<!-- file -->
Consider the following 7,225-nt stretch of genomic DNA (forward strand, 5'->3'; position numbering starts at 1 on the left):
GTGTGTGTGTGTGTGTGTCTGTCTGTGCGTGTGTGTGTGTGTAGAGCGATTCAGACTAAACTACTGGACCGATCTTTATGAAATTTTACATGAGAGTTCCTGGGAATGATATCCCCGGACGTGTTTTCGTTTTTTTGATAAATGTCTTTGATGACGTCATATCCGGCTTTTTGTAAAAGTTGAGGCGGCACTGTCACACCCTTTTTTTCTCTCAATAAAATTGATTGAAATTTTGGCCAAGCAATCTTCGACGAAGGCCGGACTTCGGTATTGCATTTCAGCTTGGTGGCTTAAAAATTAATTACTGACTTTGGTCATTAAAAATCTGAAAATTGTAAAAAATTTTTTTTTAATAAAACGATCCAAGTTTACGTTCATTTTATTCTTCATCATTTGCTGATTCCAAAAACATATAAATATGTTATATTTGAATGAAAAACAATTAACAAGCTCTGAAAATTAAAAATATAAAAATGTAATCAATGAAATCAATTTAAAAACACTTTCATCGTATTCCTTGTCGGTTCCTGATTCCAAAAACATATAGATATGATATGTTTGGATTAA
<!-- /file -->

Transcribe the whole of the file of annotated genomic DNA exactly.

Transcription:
Consider the following 7,225-nt stretch of genomic DNA (forward strand, 5'->3'; position numbering starts at 1 on the left):
GTGTGTGTGTGTGTGTGTCTGTCTGTGCGTGTGTGTGTGTGTAGAGCGATTCAGACTAAACTACTGGACCGATCTTTATGAAATTTTACATGAGAGTTCCTGGGAATGATATCCCCGGACGTGTTTTCGTTTTTTTGATAAATGTCTTTGATGACGTCATATCCGGCTTTTTGTAAAAGTTGAGGCGGCACTGTCACACCCTTTTTTTCTCTCAATAAAATTGATTGAAATTTTGGCCAAGCAATCTTCGACGAAGGCCGGACTTCGGTATTGCATTTCAGCTTGGTGGCTTAAAAATTAATTACTGACTTTGGTCATTAAAAATCTGAAAATTGTAAAAAATTTTTTTTTAATAAAACGATCCAAGTTTACGTTCATTTTATTCTTCATCATTTGCTGATTCCAAAAACATATAAATATGTTATATTTGAATGAAAAACAATTAACAAGCTCTGAAAATTAAAAATATAAAAATGTAATCAATGAAATCAATTTAAAAACACTTTCATCGTATTCCTTGTCGGTTCCTGATTCCAAAAACATATAGATATGATATGTTTGGATTAA